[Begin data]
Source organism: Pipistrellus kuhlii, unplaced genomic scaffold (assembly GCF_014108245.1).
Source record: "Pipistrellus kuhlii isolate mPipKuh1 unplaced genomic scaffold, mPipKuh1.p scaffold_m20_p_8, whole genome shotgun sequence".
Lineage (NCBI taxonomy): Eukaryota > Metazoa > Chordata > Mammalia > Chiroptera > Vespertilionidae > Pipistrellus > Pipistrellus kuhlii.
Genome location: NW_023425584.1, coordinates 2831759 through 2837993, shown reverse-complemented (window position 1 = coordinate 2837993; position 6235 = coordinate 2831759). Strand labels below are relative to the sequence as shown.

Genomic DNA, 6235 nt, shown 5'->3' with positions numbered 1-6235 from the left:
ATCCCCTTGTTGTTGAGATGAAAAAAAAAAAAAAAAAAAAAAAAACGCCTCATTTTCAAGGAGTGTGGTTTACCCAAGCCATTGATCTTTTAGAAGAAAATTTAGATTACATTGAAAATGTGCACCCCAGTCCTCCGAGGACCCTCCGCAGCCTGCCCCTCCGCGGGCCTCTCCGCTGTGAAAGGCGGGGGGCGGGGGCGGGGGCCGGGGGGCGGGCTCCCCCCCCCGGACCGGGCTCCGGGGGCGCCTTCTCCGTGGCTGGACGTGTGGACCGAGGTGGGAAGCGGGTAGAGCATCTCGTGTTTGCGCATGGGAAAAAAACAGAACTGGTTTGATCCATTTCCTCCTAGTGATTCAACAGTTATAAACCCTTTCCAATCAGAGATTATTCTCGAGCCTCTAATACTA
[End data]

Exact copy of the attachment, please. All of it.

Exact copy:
Source organism: Pipistrellus kuhlii, unplaced genomic scaffold (assembly GCF_014108245.1).
Source record: "Pipistrellus kuhlii isolate mPipKuh1 unplaced genomic scaffold, mPipKuh1.p scaffold_m20_p_8, whole genome shotgun sequence".
Lineage (NCBI taxonomy): Eukaryota > Metazoa > Chordata > Mammalia > Chiroptera > Vespertilionidae > Pipistrellus > Pipistrellus kuhlii.
Genome location: NW_023425584.1, coordinates 2831759 through 2837993, shown reverse-complemented (window position 1 = coordinate 2837993; position 6235 = coordinate 2831759). Strand labels below are relative to the sequence as shown.

Genomic DNA, 6235 nt, shown 5'->3' with positions numbered 1-6235 from the left:
ATCCCCTTGTTGTTGAGATGAAAAAAAAAAAAAAAAAAAAAAAAACGCCTCATTTTCAAGGAGTGTGGTTTACCCAAGCCATTGATCTTTTAGAAGAAAATTTAGATTACATTGAAAATGTGCACCCCAGTCCTCCGAGGACCCTCCGCAGCCTGCCCCTCCGCGGGCCTCTCCGCTGTGAAAGGCGGGGGGCGGGGGCGGGGGCCGGGGGGCGGGCTCCCCCCCCCGGACCGGGCTCCGGGGGCGCCTTCTCCGTGGCTGGACGTGTGGACCGAGGTGGGAAGCGGGTAGAGCATCTCGTGTTTGCGCATGGGAAAAAAACAGAACTGGTTTGATCCATTTCCTCCTAGTGATTCAACAGTTATAAACCCTTTCCAATCAGAGATTATTCTCGAGCCTCTAATACTA